If you’re interested in doing this, the doctor is interested in the results, so let SI know what happens and we’ll publish a follow-up article.

And if you take Spendata up on the offer:

  1. take a view of the old cube with 13 consecutive months of data
  2. give Spendata the first 12 consecutive months, and get the new cube back
  3. then add the 13th month of data to the new cube to see what the reverse-engineered rules miss.

You will likely find that the new rules catch almost all of the month 13 spending, showing that the maintenance effort is minimal, and that you can update the spend cube yourself without dependence on a third party.

Is That Old Spend Cube Money Down the Drain?

How many times has this happened? You hire some experts to help with a sourcing effort, they produce a one-off spend analysis, you run some initiatives and realize some savings, and … a year later, you’ve got an obsolete spend cube with IP you’ve paid a lot of money for, but can neither use nor extend, because either the experts didn’t share the process they used to create the cube or, even worse, they used “AI” with “intelligent transaction pattern matching” and there simply aren’t any rules to share.

Or, as often happens (due to the competitive landscape), maybe your original vendor has lost interest in spend analysis, or has left the business, or was acquired and sidelined — and your spend analysis system is either end-of-life, largely unsupported, or obsolete. What then?

Well, you have two options:

  1. Write it off, throw it away, and start all over again
  2. Recover the cube

And yes, you read that right, recover the cube!

You’re probably saying, how can that be done, especially if the original cube was mapped with AI or one-time overlay rules that were created by an expert and lost in the sands of time?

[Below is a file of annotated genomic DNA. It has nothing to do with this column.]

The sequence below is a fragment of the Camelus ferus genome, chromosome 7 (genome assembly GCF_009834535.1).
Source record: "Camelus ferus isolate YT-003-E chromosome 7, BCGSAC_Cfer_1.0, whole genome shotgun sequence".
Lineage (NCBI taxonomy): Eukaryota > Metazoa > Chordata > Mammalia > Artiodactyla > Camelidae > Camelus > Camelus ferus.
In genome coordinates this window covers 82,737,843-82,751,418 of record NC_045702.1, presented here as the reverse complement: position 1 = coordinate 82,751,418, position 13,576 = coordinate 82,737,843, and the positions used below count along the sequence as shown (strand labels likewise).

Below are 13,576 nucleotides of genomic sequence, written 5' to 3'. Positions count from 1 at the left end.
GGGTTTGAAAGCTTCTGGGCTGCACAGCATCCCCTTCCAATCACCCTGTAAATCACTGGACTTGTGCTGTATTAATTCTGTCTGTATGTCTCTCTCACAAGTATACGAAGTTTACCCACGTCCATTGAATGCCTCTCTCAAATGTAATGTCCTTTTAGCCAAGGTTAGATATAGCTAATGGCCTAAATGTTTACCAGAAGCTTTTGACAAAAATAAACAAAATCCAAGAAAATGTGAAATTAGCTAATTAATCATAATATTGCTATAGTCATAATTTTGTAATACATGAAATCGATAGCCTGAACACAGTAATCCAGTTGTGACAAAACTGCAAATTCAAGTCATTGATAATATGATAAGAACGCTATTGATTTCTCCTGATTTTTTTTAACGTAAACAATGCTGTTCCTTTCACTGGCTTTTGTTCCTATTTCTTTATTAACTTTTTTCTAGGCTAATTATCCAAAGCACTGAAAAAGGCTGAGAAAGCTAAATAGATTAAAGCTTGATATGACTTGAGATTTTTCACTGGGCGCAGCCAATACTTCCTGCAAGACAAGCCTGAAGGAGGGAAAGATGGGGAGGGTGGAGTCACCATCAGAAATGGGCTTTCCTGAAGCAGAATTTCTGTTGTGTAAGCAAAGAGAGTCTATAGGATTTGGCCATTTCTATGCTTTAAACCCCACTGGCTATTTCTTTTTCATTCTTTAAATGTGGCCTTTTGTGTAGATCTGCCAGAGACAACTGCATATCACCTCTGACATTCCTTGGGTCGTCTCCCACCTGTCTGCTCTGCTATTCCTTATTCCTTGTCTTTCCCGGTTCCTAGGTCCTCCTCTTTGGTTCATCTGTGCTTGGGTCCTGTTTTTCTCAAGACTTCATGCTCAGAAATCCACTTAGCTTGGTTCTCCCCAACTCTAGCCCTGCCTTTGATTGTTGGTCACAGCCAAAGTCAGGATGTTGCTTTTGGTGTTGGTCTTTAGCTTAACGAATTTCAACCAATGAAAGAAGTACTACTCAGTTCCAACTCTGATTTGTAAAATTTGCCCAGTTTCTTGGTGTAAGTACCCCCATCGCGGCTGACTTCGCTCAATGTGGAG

With intelligence, observation, and an application of proper, inverse, AI that sifts through the evidence left behind and generates real rules to start you off — rules that can then be extended in a system that supports layering in a logical fashion to not only allow for a re-creation of the original cube, but an improvement that fixes original errors and takes into account changes in the business since the cube was created.

And yes, this is possible, because mappings leave evidence, the same way a suspect at a scene leaves evidence, and that evidence can be unearthed by applying the digital equivalent of classic archaeological techniques that have been used for over a century to interpret the past. (the doctor has given presentations on this and if you are intrigued, contact him)

And it’s even easier in the case of spend analysis when you remember that you can completely map even a Fortune 100’s spend by hand in less than a week to high accuracy by using the classic secret sauce of:

  1. map the GL codes
  2. map the suppliers
  3. map the suppliers and GL codes
  4. map the exceptions
  5. map the (significant) exceptions to the exceptions

… and then run the rules in the same order.

This works because the vast majority of spend cubes are on indirect spend, and indirect spend cubes can almost always be mapped effectively this way. Even if there is no specific GL code in the data set, there should be similar patterns around the key fields that determine GL code (product description, SKU, etc.) And what doesn’t match defines the exceptions.

In other words, it’s theoretically possible to do a reverse engineering when you understand the foundations of most spend cubes and learn how to interpret the mapping evidence left behind.